Gas saves baby from brain damage
For the first time doctors have used xenon gas to prevent brain damage in a baby who suffered asphyxia at birth.
Riley Joyce received the gas to help him recover after being resuscitated, in what is being claimed as a world first.
Born in Bath, England, Riley was rushed to St Michael's Hospital, Bristol, where the gas was administered using a specially designed breathing apparatus similar to that used by military divers. By cooling his brain and delivering the gas, doctors hope to prevent or minimise any damage.
It could be years before the extent of any damage can be assessed but the early results are encouraging, researchers said.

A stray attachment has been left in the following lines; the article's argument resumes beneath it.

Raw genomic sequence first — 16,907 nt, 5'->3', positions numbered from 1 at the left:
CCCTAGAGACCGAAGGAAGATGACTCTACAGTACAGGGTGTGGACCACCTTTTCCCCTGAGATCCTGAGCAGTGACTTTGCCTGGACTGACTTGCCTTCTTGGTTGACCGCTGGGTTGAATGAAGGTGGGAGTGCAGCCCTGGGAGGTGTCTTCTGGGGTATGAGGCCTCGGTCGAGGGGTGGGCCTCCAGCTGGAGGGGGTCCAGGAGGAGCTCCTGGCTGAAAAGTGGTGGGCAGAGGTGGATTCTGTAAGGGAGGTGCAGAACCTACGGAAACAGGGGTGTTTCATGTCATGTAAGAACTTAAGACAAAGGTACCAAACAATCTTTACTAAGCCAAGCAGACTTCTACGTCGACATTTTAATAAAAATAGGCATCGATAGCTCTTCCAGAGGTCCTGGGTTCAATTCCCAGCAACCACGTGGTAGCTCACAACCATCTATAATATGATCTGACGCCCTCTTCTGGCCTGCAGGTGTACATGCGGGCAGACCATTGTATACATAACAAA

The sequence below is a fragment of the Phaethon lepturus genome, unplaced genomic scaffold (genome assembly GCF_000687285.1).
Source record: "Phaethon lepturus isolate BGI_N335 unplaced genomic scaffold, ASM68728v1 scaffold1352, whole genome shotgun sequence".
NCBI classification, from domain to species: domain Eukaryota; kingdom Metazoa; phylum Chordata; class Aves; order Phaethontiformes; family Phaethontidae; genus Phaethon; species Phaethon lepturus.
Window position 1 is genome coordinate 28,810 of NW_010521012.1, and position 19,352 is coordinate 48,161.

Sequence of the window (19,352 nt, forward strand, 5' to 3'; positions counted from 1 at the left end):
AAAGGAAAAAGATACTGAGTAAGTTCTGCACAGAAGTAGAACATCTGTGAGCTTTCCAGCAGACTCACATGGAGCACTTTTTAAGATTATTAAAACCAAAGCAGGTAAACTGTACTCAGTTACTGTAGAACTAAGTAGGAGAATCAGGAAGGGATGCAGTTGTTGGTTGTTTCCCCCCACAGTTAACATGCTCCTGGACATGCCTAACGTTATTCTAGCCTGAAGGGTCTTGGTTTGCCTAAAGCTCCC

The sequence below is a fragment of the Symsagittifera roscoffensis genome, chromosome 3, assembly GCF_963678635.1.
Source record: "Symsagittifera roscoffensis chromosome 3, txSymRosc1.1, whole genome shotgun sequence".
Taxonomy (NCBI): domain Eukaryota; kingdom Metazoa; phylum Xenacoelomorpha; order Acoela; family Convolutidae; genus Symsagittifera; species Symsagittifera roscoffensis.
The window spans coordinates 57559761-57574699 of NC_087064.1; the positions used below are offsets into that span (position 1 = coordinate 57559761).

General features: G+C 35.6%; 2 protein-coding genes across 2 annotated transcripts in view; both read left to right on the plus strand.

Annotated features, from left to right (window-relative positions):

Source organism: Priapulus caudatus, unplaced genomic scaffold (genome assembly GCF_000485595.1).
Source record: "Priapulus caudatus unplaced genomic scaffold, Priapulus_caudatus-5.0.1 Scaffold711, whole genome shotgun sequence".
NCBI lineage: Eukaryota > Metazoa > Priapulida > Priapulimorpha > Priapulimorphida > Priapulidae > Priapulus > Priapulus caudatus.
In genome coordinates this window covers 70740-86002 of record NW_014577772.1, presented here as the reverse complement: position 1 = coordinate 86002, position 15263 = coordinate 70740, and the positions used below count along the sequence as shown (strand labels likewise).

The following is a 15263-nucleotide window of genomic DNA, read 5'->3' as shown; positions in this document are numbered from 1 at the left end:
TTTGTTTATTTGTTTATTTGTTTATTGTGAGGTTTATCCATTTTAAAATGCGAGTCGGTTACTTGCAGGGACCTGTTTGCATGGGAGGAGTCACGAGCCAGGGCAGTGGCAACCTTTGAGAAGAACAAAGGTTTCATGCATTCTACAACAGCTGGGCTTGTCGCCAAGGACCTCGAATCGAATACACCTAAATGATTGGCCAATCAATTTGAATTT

Professor Marianne Thoresen of the University of Bristol, who developed the technique with Dr John Dingley of Swansea University, said yesterday: "Xenon is a very rare and chemically inert anaesthetic gas found in tiny quantities in the air that we breathe. After seven days, Riley was alert, able to look at his mother's face, hold up his head and begin to take milk."
Parents Dave and Sarah Joyce, said: "We are delighted that Riley is doing so well and we are extremely grateful that we were given this opportunity. (© Independent News Service)